Another outing for a 2007 column
So it’s the 40th anniversary of Sailing Week and congratulations are in order. But it’s a mixed bag, to say the least; and even as we’re clapping ourselves on the back for having made it into middle age, we’re looking around the party and wondering who, exactly, has it made.
Sunday at Dickenson Bay was the most perfect day to be on the water; and, indeed, everyone who could was out – slooping, schooning, clippering, catamaran-ing, and yachting. And not to be outdone in the diversity department were the sailors themselves, as the traditional white faces were enlivened by all shades of black and brown, all riding the wave.
Those old enough to know could not help but remark on how much the celebration had changed; how much more inclusive it had become; and how the younger generation, especially, was erasing the old lines of race that had previously segregated this water sport. Yet, one veteran remained … well … not quite satisfied.
“We’re here,” he agreed, “but as spectators. I want to see more of us begin to own the event.”
Which brings us to the crux of the matter.
A couple weeks ago, we listened to Colin Warman trying vainly on the radio to engage locals in a discourse on why more Antiguans and Barbudans were not involved in Sailing Week. His puzzlement was genuine, particularly in light of the fact that Antigua & Barbuda’s economy benefits greatly from the yachting sector and its boat workers are internationally renowned for their skill with a varnishing brush.
More recently, we spoke with an English Harbour-based entrepreneur, who wondered aloud why locals were not more “tuned in” to the festival; why they did not patronise the events – apart from the obvious Lay Day. The question, the conundrum, has been engaging us since; and we have concluded that Race Week is really all about race.
Surrounded as we are by water and boasting 365 pristine beaches, the fact remains that the overwhelming majority of black Antiguans do not and cannot swim or sail. Maybe it is the ancestral memory of the Atlantic passage between West Africa and these shores. Maybe it is the inherent fear middle-country dwellers have of the sea. Maybe it is the bald fact that water sports are simply beyond the financial reach of most local blacks.
Whatever it is, we have been satisfied merely to dip our feet in the shallows while other, paler, ones have left their footprints in the sand for other, paler, ones to follow.
It is more than pop psychology, however. At the risk of giving offence – though, certainly, none is meant – we believe that the success of Sailing Week has been predicated on the event remaining, largely, expatriate white. We say this without rancour; merely as a social and economic observation.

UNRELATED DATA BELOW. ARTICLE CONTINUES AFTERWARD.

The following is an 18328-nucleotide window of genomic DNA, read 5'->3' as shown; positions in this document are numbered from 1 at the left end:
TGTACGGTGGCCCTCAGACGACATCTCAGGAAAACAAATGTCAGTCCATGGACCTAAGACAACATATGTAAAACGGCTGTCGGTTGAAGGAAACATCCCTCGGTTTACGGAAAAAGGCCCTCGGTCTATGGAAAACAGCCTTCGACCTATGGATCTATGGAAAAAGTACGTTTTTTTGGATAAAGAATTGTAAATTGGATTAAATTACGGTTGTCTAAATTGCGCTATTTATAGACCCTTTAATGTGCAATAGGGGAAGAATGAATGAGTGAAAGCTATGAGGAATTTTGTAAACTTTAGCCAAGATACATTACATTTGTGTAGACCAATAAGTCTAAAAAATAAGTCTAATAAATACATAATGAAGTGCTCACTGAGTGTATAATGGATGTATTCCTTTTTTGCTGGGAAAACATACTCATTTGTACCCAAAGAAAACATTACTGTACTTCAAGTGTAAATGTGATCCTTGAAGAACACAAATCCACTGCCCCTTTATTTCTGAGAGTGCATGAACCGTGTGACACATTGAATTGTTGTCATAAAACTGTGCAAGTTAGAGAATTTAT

The fact is there are many locals with deep enough pockets to make them avid yachtsmen. But, based on the associations witnessed on Sunday – as black, white, and brown Antiguans crawled across and clambered aboard their bevy of boats to sample food, drink rum, talk cricket and politics, and trade fishing stories – the local sensibilities remain local.
In Antigua, the races are simply too intertwined and interdependent – and increasingly so – to make Race Week really matter. Though, ostensibly, the hundreds of locals had sailed down to Dickenson Bay to “watch the race,” what really occupied our attention was ourselves, and those “other” people and their pastime became irrelevant to our real lives. Apart from all that is a fact that most people don’t want to face: White people are made nervous by “hordes of natives” descending upon them. That is what has accounted, for hundreds of years, for the phenomenon called “white flight”: when blacks move in, whites move out.
It is one thing for white tourists to flock to Shirley Heights on a Sunday to fete; after all, soaking up some of the local atmosphere is part of every vacation in “the islands.”
It is quite another to have your thing taken over by someone whom you perceive as different from you. And lest you think we exaggerate, it was only last year, remember, that a letter-writer detailed his/her barely concealed panic at having to drive through throngs of young black people hanging out at a dance in English Harbour.
… The bare truth – unpalatable only to the self-deluded – is that Sailing Week works because of the way it is. It is an economic venture for those locals whose businesses are tied up in the yachting, provisioning and, to some extent, entertainment sectors. For the rest of us – white, brown and, especially, black – sitting in the spectator seats is not that bad.
Ask one of this country’s celebrated women who, this past weekend at an English Harbour restaurant, was taken for a waitress by a sailor hopping off a water taxi. We know our place in this race, and we’d rather not settle for second.